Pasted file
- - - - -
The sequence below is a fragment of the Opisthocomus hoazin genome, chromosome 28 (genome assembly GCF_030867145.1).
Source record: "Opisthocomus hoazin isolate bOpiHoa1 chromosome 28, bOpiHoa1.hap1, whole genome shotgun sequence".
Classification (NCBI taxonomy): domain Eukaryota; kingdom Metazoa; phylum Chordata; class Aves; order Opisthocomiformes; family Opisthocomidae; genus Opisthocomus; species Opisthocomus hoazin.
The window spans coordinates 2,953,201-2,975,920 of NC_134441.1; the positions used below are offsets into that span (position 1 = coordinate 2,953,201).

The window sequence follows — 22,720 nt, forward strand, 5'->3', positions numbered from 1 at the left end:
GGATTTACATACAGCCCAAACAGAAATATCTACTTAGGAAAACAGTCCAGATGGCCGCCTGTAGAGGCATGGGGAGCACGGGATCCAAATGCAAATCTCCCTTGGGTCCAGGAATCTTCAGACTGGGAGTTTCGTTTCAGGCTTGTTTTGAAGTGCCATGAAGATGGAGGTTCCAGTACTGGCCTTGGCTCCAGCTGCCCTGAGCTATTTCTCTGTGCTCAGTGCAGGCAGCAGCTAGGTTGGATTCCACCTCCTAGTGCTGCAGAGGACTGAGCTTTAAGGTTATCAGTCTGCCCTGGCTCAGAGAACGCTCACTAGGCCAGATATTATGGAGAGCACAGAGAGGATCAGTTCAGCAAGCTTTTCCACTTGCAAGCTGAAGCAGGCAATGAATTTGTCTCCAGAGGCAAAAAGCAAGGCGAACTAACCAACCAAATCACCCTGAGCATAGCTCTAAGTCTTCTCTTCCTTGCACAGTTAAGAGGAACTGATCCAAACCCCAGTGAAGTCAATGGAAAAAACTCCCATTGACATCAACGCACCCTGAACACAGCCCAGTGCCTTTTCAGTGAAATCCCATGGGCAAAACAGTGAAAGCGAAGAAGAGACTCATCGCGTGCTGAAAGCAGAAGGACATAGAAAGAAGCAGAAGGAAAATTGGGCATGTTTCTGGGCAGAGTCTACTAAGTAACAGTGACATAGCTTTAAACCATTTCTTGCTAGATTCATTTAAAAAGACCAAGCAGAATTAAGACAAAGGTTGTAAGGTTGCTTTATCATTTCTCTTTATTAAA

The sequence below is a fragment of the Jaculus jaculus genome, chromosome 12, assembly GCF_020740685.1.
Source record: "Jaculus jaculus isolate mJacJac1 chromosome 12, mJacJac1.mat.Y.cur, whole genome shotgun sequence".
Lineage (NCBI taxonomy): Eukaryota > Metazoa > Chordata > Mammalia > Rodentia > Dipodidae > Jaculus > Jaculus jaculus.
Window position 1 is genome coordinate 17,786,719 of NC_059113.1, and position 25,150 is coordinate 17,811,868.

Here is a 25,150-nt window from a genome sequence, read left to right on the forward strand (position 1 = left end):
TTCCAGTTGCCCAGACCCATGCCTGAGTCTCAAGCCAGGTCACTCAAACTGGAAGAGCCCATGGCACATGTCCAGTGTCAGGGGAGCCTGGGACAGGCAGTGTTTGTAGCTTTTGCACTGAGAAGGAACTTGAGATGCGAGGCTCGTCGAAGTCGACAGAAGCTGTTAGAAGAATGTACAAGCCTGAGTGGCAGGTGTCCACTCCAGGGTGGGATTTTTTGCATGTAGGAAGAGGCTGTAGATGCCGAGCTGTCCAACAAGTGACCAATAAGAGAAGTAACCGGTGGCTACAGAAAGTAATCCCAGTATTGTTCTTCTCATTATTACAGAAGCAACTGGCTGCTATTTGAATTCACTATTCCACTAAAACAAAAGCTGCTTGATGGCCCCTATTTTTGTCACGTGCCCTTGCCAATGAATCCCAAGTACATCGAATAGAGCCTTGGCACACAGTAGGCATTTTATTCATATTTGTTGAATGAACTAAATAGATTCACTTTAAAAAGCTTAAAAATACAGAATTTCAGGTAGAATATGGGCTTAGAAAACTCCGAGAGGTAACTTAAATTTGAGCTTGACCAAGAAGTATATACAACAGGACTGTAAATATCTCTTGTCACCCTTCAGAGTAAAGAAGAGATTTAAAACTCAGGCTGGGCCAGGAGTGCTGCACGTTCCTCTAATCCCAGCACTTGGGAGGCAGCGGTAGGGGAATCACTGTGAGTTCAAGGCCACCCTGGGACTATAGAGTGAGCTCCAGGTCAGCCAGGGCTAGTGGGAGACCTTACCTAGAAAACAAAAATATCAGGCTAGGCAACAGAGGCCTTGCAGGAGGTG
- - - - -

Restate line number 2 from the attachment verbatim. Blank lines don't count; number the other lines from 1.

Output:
Source record: "Opisthocomus hoazin isolate bOpiHoa1 chromosome 28, bOpiHoa1.hap1, whole genome shotgun sequence".